A governess becomes entangled with a dysfunctional and dangerous family in this novel by a New York Times–bestselling “master of suspense” (Mary Higgins Clark).
Finally liberated from her cruel and domineering mother, twenty-eight-year-old schoolteacher Jessica Abbott has accepted a position as governess in Hampden House, a crumbling plantation on the cliffs of St. Croix. Her charge is Leila Drew, the oppressed teenage daughter of a pathologically punishing mother. But the vulnerable girl is not Catherine Drew’s only victim.
For years, Catherine’s desperate husband, King, a man to whom Jessica is irresistibly drawn, has been searching for the means to a safe escape—for himself and Leila—from this ruin of a family. As Jessica becomes further entwined in the violent dynamics of the Drew family, she realizes Catherine’s wretched power may be grounded in a secret that has trapped not only King and Leila, but herself as well.
A recipient of the Mystery Writers of America Grand Master Award, Phyllis A. Whitney was hailed by Mary Higgins Clark as “a superb and gifted story teller, and a master of suspense.”
This ebook features an illustrated biography of Phyllis A. Whitney including rare images from the author’s estate.
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About the Author
Whitney resided in several places, including New Jersey. She traveled to every location mentioned in her books in order to better depict the settings of her stories. She earned the Mystery Writers of America Grand Master award in 1988, the Agatha in 1990, and the lifetime achievement award from the Society of Midland Authors in 1995. Whitney was working on her autobiography at the time of her passing at the age of 104.
Read an Excerpt
I had come softly along the upper gallery so as not to waken the members of a household which was still strange to me. After all that had happened since my arrival, I was wide awake and torn between the feeling that I wanted to stay and engage myself in this strange combat and the wish to turn back to emptiness, to lethargy and a suspension of all pain.
The high gallery on which I stood looked out over the town and the lovely harbor of Charlotte Amalie, with the dark islands and little peninsulas floating on a moonlit sea. The moon was bright, but for all its beauty and the way it turned the rooftops to silver, it seemed a chill illumination.
Below the gallery a flamboyant tree spread its branches, shadowing the wide, paved terrace that had formed a stage for ugly drama only a few hours before. From where I stood I could see the tops of a thick planting of tropical forest that seemed to entice me to enter its tangle of dark undergrowth, even while its lush vegetation repelled me at the same time. I did not understand why, just as I did not understand what it was about the man, Kingdon Drew, which gave me so strong an impulse to advance and flee at one and the same time. He had made it clear that he neither approved of me nor welcomed my presence, yet I had felt a quickening in me at the first sight of him, and my sympathies were too readily engaged, for all that I was scornful and bitterly amused by my own reactions.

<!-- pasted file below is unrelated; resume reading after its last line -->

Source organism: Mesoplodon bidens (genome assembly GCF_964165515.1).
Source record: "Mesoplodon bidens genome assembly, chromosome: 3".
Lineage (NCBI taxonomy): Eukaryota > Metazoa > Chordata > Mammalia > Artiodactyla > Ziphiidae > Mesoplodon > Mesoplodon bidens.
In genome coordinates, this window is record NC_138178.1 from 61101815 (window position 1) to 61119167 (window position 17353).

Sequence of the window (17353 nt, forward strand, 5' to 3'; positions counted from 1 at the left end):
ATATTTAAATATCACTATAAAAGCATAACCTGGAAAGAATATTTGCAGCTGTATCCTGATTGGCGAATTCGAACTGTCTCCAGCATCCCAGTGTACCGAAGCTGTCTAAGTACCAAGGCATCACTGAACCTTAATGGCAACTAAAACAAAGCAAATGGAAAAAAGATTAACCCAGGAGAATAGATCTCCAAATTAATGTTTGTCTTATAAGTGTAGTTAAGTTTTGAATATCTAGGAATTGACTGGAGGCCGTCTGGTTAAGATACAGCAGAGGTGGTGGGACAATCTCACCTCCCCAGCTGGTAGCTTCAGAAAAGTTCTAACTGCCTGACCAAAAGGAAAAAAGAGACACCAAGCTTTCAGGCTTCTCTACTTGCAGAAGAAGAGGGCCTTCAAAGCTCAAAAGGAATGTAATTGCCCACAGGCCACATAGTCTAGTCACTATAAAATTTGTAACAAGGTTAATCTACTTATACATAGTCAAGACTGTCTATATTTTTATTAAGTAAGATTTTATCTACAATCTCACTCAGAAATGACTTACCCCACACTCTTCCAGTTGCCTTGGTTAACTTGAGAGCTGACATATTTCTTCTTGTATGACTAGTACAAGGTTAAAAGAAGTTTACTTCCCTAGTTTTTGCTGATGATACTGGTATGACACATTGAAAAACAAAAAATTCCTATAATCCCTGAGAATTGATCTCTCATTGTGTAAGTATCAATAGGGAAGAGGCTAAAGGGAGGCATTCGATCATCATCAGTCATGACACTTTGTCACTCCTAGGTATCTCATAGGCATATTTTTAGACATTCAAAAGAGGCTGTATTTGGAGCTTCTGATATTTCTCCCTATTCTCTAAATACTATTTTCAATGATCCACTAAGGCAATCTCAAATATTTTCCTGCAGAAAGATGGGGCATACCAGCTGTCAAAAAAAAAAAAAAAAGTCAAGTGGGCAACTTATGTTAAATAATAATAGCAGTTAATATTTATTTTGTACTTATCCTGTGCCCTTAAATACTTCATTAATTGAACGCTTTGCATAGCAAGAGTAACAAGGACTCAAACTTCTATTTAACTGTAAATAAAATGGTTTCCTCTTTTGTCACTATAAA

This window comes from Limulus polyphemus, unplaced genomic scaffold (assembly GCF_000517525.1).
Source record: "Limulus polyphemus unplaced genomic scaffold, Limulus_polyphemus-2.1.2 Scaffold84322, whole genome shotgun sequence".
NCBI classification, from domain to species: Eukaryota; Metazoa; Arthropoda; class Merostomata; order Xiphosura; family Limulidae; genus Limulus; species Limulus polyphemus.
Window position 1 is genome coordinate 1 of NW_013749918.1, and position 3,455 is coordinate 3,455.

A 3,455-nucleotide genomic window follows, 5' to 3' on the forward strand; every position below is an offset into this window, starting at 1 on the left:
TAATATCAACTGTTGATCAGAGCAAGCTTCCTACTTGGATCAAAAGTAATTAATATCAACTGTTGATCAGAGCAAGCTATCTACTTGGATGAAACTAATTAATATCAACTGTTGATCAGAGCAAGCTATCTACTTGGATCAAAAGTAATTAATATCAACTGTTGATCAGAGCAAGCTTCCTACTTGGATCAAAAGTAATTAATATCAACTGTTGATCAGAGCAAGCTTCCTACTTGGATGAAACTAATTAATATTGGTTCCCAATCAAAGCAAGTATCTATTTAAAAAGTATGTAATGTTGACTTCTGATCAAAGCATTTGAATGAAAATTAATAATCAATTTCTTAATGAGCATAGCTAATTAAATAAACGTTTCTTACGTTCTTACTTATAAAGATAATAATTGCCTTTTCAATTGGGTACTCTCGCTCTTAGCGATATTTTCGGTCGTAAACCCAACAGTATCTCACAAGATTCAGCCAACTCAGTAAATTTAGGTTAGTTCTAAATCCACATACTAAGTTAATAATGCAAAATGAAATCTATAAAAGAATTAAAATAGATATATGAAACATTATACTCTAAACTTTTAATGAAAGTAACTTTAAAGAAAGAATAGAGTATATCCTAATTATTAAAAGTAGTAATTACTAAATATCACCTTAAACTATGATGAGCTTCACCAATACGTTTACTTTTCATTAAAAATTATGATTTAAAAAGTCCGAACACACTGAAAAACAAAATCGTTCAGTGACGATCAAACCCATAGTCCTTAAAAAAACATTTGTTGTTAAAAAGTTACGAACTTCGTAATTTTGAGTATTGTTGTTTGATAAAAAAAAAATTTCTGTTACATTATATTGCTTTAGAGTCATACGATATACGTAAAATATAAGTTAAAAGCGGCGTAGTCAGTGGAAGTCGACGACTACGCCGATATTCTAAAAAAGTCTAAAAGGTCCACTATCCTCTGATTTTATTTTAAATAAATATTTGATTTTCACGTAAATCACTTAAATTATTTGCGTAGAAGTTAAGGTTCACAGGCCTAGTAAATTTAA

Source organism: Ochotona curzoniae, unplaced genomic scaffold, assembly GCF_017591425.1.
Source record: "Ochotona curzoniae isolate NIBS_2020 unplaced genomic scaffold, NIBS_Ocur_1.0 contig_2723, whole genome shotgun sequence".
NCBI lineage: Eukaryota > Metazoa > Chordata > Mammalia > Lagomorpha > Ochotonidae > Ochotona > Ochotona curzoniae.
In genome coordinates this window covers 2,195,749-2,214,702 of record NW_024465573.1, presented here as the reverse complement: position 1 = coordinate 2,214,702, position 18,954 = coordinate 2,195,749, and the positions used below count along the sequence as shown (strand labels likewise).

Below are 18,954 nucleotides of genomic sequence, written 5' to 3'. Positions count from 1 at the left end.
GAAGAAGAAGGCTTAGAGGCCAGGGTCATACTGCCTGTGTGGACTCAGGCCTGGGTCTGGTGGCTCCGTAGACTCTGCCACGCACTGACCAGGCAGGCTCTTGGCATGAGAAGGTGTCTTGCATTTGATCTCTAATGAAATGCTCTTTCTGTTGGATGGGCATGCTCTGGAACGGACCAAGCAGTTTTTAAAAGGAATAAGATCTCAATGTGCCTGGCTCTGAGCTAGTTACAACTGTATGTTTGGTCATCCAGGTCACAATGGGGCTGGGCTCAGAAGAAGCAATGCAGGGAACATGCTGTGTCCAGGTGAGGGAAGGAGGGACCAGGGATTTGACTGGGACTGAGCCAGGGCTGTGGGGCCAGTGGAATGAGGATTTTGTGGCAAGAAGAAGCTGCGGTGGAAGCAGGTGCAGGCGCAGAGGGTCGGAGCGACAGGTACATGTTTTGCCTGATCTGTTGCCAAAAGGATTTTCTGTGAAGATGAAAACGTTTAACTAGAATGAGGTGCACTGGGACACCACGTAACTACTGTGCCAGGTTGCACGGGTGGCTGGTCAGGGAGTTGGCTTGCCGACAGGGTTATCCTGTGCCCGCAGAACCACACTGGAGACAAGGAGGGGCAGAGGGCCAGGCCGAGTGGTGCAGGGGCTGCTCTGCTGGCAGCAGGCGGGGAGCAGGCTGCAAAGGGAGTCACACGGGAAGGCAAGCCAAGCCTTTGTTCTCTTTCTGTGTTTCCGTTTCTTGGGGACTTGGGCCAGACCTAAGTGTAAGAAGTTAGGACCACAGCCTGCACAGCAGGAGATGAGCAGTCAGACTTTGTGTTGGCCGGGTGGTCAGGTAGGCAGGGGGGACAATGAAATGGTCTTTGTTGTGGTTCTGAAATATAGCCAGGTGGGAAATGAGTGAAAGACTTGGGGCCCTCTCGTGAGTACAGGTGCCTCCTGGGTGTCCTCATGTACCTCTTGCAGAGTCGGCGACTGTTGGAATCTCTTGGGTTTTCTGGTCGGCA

Why it must be this man, I did not know — though I understood the cause well enough. I could almost hear my mother's voice chiding me: "Do stop dreaming, Jessica. You are twenty-eight years old and it is ridiculous to find yourself bemused by flame trees and a moonlit tropical night." But my mother's voice had been silent for two months. I could dream if I liked — and if I was brave enough to dream.
At that moment I was shaken and far from brave. I had been in the house for only a short time yet I had already encountered hostility that dismayed me by its vigor. I was here because two women — my aunt, Janet Foster, and the formidable Mrs. Maud Hampden — had connived to bring me here. I had been gently bullied and overruled until I found it easier to drift with the tide of their persuasion than to summon the energy to swim against them.
For the past seven years I had deliberately cut myself off from a large area of living. I had tried as far as it was possible to give myself to my work as a teacher and counselor in a small private school for girls, to concern myself with the problems of young students and with the care of my mother, who had been an invalid for years. I had made large claims to myself — true enough in part — about the satisfactions of such a life. Of course there were satisfactions. But I'd turned a deaf ear to those mocking inner voices that accused me of stepping aside from any real involvement with life. Now and then wry laughter would rise in me and I would turn futilely in my trap trying to find a way to silence my own accusers, but mostly I had learned to guard my sensitivities, to dull, to blunt, to avoid. Now the need was gone and suddenly I had the alarming feeling that a driving impulse to be alive was about to come storming in upon me like a tidal wave that would wash me out to sea.
Two months ago Helen Abbott, my mother, had died suddenly and left me alone and free of my bondage. I had loved her a great deal, and sometimes I had hated her. It was because of her, ironically enough, that Maud Hampden had brought me to this house and engaged me for what seemed an impossible task.
Where I now stood on this high mountain spine of the island a wind seemed always to blow with a great rushing of sound through the trees. On the terrace below me the shadow of the flamboyant stirred in the moonlight as though something moved beneath its branches. I could hear my mother's voice, "Fanciful, fanciful!" but I did not need to listen any more. I was free and perhaps I could learn how to be a whole woman for the first time in my life. But not heedlessly, recklessly, simply because those life forces in me which had been so long submerged and sublimated were too suddenly set free.